Lower tablet glass from C. & L. C. Ives triple decker clock ca. 1835. The top and left sides were a bit orangy-red while the bottom and right sides were dark brown. Photographed before drying:
Half these areas are original putty, with missing sections filled-in. It's nearly impossible to re-form a perfectly smooth line.
Incorrect modern glass was replaced with wavy glasses in these two dial glass frames from a C. & L. C. Ives, and an E. W. Adams wooden works. The colours were matched to the original putty. One dark brown, and one brownish-red:
The finished results far surpassed my expectations, but there are several additional notes I wanted to mention about the whole process. The first I will mention is the application. If you have worked with commercially prepared glazing putty, you'll see pretty quickly that the home made putty has a completely different texture. Even if you can mix it pretty thick (which I recommend - about the consistency of modeling clay), it will smooth itself into the frame much more smoothly than commercial putty (a bit like icing) and it will appear more glossy at first.
One VERY important thing to consider with this putty is the drying time. You MUST wait for the putty to surface-dry before you attempt to clean any excess putty or smudges on the glass. The fresh putty is extremely soft and easily damaged (like icing), and if you happen to touch the putty when it's only partially dry, it will form a soft oily spot, and it will start to puddle in that weak spot. If this happens, do not attempt to touch the putty any further, and simply set the panel in such a way that the wet spot can lay horizontally to continue drying. The putty in my sample glasses took 2 weeks to dry enough that I could clean the glasses. It's worth the time to just wait and leave the putty to dry. Yes it's slow, and yes it's tempting to want to rush the process, but trying to force the putty to dry more quickly could potentially cause cracking or other problems. A heat gun will also not help dry the putty, because it's the tool that's used to soften and remove old putty. Heat has the effect of further softening dried putty.
You will want to keep in mind that the colour of the wet (freshly mixed) putty will not be exactly the same as when it's dry. It will lighten by one or two shades as it dries. The change is not extremely drastic, but you do want to mix your putty just a bit darker than the final colour you want to match. You also want to start with a bit less pigment than you might think (you can always add more).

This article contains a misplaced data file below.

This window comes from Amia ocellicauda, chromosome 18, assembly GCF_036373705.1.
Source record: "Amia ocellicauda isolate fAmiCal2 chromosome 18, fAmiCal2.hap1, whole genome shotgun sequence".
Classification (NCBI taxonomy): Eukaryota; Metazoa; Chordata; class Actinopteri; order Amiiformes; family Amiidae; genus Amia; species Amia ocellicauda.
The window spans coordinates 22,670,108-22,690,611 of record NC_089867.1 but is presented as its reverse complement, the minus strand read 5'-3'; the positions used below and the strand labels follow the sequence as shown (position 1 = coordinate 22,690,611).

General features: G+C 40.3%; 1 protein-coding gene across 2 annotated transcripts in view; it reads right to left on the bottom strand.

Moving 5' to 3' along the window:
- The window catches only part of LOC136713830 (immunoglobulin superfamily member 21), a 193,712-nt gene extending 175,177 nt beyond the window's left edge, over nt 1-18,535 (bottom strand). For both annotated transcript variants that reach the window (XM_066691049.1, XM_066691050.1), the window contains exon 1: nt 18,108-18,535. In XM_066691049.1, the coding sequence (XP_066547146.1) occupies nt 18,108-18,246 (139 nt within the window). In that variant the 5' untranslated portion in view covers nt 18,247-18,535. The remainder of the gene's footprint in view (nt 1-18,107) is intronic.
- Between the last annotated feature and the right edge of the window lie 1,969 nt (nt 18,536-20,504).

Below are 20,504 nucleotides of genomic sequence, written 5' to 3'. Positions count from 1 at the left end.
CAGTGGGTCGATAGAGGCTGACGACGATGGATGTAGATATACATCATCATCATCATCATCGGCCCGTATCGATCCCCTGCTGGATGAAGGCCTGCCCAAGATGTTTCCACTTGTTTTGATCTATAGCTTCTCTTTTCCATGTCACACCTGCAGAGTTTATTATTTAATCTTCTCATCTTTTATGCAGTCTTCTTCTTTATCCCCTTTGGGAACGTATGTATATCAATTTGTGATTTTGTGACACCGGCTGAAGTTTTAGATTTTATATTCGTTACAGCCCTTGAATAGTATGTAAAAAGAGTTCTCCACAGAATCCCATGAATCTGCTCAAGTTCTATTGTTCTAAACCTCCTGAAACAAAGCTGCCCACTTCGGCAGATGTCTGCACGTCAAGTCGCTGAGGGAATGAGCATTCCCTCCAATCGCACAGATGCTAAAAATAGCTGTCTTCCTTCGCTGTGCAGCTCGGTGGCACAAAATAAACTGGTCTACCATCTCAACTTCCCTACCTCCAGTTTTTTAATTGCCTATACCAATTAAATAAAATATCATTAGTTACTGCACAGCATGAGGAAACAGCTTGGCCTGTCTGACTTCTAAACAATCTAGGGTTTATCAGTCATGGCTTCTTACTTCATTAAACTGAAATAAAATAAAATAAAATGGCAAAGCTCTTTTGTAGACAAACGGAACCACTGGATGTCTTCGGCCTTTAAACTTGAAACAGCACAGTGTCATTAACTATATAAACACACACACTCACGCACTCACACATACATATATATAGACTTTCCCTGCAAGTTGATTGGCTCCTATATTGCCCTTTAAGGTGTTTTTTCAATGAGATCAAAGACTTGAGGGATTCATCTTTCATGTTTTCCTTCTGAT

The last note I'll share is that once the putty is dry, it can be carefully and lightly sanded (if you have small bumps or screw-ups), and it can also be painted or stained if you need parts of it (or all of it) darkened additionally. I used a glass scraper and a paper towel with denatured alcohol to clean the glass and the extra putty bits (after the two weeks).
Lastly, here are a few pros and cons to making your own custom glazing putty:
- Historically accurate
- Easy to customize (colour match)
- Coloured throughout
- All natural and traditional materials
- Looks more professional
- Slow drying and curing time (2 weeks minimum)
- Tricky to apply smoothly (I used the back edge of a 1" chisel, and there's a bit of a learning curve)
- Excess putty can't easily be stored once it's mixed (discard or find a very tightly sealed plastic container)
- Oily linseed oil rags pose a fire hazard*
* Oily linseed oil rags are a serious fire hazard because linseed oil can heat-up and spontaneously combust as it dries (you can see videos of this happening if you don't believe it), especially if the rags are clumped up. To dispose of the rags, it is suggested to keep them in a container filled with water, OR to lay them flat on a fireproof surface (cement floor/driveway) to fully dry (2 weeks). Alternatively, you can burn them in a fireplace or fire pit.